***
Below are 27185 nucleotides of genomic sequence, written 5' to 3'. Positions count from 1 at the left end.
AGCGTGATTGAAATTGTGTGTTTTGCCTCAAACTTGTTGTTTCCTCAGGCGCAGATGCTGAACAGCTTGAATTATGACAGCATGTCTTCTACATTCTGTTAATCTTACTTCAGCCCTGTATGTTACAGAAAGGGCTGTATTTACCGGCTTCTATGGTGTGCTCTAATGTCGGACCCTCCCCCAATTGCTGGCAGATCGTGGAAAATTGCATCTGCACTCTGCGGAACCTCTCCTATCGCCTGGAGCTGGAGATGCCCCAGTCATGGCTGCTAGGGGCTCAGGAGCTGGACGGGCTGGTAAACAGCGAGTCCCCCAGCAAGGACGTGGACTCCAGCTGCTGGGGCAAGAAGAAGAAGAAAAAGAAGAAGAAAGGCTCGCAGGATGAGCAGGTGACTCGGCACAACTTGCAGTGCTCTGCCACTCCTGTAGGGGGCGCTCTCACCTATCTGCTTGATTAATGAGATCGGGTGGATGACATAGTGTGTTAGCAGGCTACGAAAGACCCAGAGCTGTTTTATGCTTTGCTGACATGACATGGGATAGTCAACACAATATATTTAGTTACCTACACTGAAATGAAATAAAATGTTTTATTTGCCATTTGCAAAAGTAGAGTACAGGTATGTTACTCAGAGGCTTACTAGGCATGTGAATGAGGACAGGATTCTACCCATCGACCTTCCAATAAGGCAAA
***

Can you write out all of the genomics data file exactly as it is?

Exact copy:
Below are 27185 nucleotides of genomic sequence, written 5' to 3'. Positions count from 1 at the left end.
AGCGTGATTGAAATTGTGTGTTTTGCCTCAAACTTGTTGTTTCCTCAGGCGCAGATGCTGAACAGCTTGAATTATGACAGCATGTCTTCTACATTCTGTTAATCTTACTTCAGCCCTGTATGTTACAGAAAGGGCTGTATTTACCGGCTTCTATGGTGTGCTCTAATGTCGGACCCTCCCCCAATTGCTGGCAGATCGTGGAAAATTGCATCTGCACTCTGCGGAACCTCTCCTATCGCCTGGAGCTGGAGATGCCCCAGTCATGGCTGCTAGGGGCTCAGGAGCTGGACGGGCTGGTAAACAGCGAGTCCCCCAGCAAGGACGTGGACTCCAGCTGCTGGGGCAAGAAGAAGAAGAAAAAGAAGAAGAAAGGCTCGCAGGATGAGCAGGTGACTCGGCACAACTTGCAGTGCTCTGCCACTCCTGTAGGGGGCGCTCTCACCTATCTGCTTGATTAATGAGATCGGGTGGATGACATAGTGTGTTAGCAGGCTACGAAAGACCCAGAGCTGTTTTATGCTTTGCTGACATGACATGGGATAGTCAACACAATATATTTAGTTACCTACACTGAAATGAAATAAAATGTTTTATTTGCCATTTGCAAAAGTAGAGTACAGGTATGTTACTCAGAGGCTTACTAGGCATGTGAATGAGGACAGGATTCTACCCATCGACCTTCCAATAAGGCAAA